Tag Archives: Republicans

Does the victor get the spoils now … or later?

… the monopoly of all the offices of the US. by [one party, the Federalists] … we have ourselves condemned as unjust & tyrannical. we cannot then either in morality or decency imitate it. a fair & proportionate participation however ought to be aimed at. as to the mode of obtaining this I know there is great difference of opinion; some thinking it should be done at a single stroke; others that it would conduce more to the tranquility of the country to do the thing by degrees, filling with republicans the vacancies occurring by deaths, resignations & delinquencies, and using the power of removal only in the cases of persons who continue to distinguish themselves by a malignant activity & opposition to that republican order of things which it is their duty to cooperate in, or at least to be silent.
To Nicholas Norris, October 14, 1801

Patrick Lee’s Explanation
Wise leaders keep an even-handed approach to the opposition.
When Jefferson came into the Presidency in 1801, every executive and judicial office was held by appointees of Presidents Washington and Adams. Indeed, Adams made a number of “midnight appointments” just before leaving office, to saddle the man who defeated him with even more opposition. (The famous Marbury v. Madison case arose from one of these last-minute appointments.)

Jefferson had strong views on the subject:
1. One party control of all offices was unjust and would lead to tyranny.
2. Republicans would be just as wrong to claim all offices for themselves.
3. “Proportionate participation” from each party should be the goal.
4. Republicans disagreed how that proportion was to be gained.
– Some wanted it done immediately.
– Others thought it better for the country to do it gradually as vacancies occurred. (Jefferson’s position)
5. He would dismiss only those in active opposition to his administration.

“On a personal level, Mr. Lee was very knowledgeable,
interesting to talk with and easy to work with.”
Ass’t. Executive Director, Pennsylvania Society of Land Surveyors
I am low maintenance. So is Mr. Jefferson.
Invite him to speak. Call 573-657-2739
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A common foe keeps friends united.

the annihilation of federal opposition has given opportunity to our friends to divide in various parts. a want of concert [unity] here threatens divisions at the fountain head [source]. nor is it on principle, but on measures that the division shews itself. but I fear it will produce separations which will be as prejudicial as they are painful.
To John Minor, March 2, 1806

Patrick Lee’s Explanation
Realistic leaders appreciate the unifying effect of a strong opposition.
John Minor (1761-1816) was 18 years younger than Jefferson, a Virginia lawyer and Republican. The Federalist majority in Washington had been reversed by the election of 1800 and reduced to an empty shell in 1804. Jefferson lamented an unfortunate result of the Republican ascendency.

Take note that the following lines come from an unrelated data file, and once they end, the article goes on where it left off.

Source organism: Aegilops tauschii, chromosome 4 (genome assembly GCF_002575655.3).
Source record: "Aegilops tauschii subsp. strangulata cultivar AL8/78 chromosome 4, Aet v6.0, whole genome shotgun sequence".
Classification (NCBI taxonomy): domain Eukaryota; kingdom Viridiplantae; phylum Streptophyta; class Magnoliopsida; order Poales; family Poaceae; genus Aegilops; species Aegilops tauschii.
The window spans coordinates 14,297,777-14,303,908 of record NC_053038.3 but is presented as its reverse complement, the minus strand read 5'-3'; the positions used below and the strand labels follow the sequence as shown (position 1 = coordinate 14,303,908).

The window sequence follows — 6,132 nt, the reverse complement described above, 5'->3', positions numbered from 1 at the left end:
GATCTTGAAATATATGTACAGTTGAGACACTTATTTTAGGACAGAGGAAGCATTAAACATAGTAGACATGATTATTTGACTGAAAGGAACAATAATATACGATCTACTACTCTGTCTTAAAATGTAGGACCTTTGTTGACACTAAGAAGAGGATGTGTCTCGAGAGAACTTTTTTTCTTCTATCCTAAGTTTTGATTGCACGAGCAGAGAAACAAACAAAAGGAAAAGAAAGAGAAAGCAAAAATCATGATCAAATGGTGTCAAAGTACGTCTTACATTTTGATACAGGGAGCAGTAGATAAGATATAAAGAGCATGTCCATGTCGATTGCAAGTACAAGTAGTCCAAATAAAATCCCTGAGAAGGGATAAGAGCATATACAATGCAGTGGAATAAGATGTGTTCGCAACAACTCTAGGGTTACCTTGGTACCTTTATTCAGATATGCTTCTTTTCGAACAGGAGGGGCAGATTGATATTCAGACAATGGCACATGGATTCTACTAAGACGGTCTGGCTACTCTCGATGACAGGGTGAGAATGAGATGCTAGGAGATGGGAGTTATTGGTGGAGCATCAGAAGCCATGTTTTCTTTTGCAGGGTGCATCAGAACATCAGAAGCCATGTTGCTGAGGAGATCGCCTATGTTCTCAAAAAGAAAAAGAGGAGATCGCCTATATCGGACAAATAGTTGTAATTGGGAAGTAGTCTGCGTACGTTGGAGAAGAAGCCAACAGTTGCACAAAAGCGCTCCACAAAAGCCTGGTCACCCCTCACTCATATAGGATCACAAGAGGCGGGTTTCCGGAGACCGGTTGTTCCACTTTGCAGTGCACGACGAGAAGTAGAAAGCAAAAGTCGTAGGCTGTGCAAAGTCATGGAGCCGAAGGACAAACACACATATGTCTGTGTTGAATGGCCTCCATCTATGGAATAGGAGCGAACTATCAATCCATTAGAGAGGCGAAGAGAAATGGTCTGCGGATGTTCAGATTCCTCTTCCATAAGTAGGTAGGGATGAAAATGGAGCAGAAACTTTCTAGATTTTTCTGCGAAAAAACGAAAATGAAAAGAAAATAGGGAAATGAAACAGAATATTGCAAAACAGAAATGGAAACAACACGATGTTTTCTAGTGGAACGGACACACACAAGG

Since there was no political opposition to unite against, Republicans were splintering into factions and turning on one another. They weren’t disagreeing on key principles but on “measures,” how to implement those ideas. Not only would friendships be sacrificed over those differences, but prejudices would arise as factions accused one another of bad faith.

“I would like to compliment you and thank you for your masterful performance
of Thomas Jefferson at our 2016 Annual Conference …”
Executive Director, League of Wisconsin Municipalities
Mr. Jefferson will be masterful for your audience, too!
Invite him to speak. Call 573-657-2739
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We are NOT that different from one another.

… the greatest good we can do our country is to heal it’s party divisions & make them one people. I do not speak of their [Federalist] leaders who are incurables, but of the honest & well-intentioned body of the people. I consider the pure federalist as a republican who would prefer a somewhat stronger executive; & the republican as one more willing to trust the legislature as a broader representation of the people, & a safer deposit of power for many reasons. but both sects are republican, entitled to the confidence of their fellow citizens …
To John Dickinson, July 23, 1801

Patrick Lee’s Explanation
Unifying leaders look for common ground with their opponents.
Jefferson wrote to Dickinson (of Pennsylvania and Delaware, 1732-1808), a life-long friend and ally, about the division within the republicans in Delaware. The President was trying bridge the divide between the two major political camps. He didn’t want his own people squabbling among themselves.

In trying to bridge the political divide, Jefferson maintained there was not a great distance between the republicans and the vast majority of “pure federalist[s]”. He cast them all as republicans, devoted to the principles of 1776, but making this distinction:
– republicans gave more authority to the legislature, the peoples’ representatives.
– federalists preferred more authority in a “somewhat stronger executive” (President).

Most of Jefferson’s letters began with just the recipient’s name, and then he began writing. Sometimes, he added a “Dear Sir.” As a measure of his opinion of Dickinson, this letter opened with, “My Dear & Respected Friend.”

“Thanks for your enlightening presentation for the Leadership Academy.”
Missouri Department of Elementary and Secondary Education
Mr. Jefferson will enlighten (and entertain!) your audience.
Invite him to speak. Call 573-657-2739
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